Abstract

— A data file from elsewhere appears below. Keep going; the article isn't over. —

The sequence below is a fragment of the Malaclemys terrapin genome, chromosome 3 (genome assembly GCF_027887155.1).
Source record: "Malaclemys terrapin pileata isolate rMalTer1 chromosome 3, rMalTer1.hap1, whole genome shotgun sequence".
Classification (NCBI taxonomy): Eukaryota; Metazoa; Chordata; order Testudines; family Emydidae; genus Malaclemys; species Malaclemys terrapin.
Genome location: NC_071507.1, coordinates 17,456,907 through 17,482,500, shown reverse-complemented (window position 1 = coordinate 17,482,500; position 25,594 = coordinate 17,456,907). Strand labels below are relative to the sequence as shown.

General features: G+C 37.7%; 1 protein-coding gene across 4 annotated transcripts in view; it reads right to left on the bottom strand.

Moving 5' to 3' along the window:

Unconfined compressive strength of rocks is known to vary with changes in moisture content. However, previous studies report inconsistent results about this subject. The purpose of this study was to investigate the relationship between unconfined compressive strength and varying degrees of saturation for sandstone rocks and explain it in terms of index engineering properties and petrographic characteristics. Eighteen NX-size (2.125 inches or 5.4 cm in diameter) cores were prepared from each of the nine sandstones sampled from central Ohio through central Pennsylvania. Laboratory tests were conducted to determine absorption, dry density, specific gravity, and porosity values for each core. Cores were then tested for unconfined compressive strength at 0 percent, 20 percent, 40 percent, 60 percent, 80 percent, and 100 percent saturation. Statistical analyses were performed to determine the relationship between unconfined compressive strength and degree of saturation. The results indicate significant trends of unconfined compressive strength reduction with increasing degree of saturation and strength reductions of up to 71.6 percent between dry and saturated states. The trends are more consistent for high-strength sandstones than those for medium- to low-strength sandstones, which display less predictable behavior. Some sandstones show a majority of strength reduction occurring by 20 percent saturation, and minimal to indiscernible strength reductions at higher saturation levels. Based on these results, prediction equations were developed for sandstones, which were grouped into four classes on the basis of their absorption values. The input parameters required for the prediction equations include degree of saturation and one or more of the index engineering properties.

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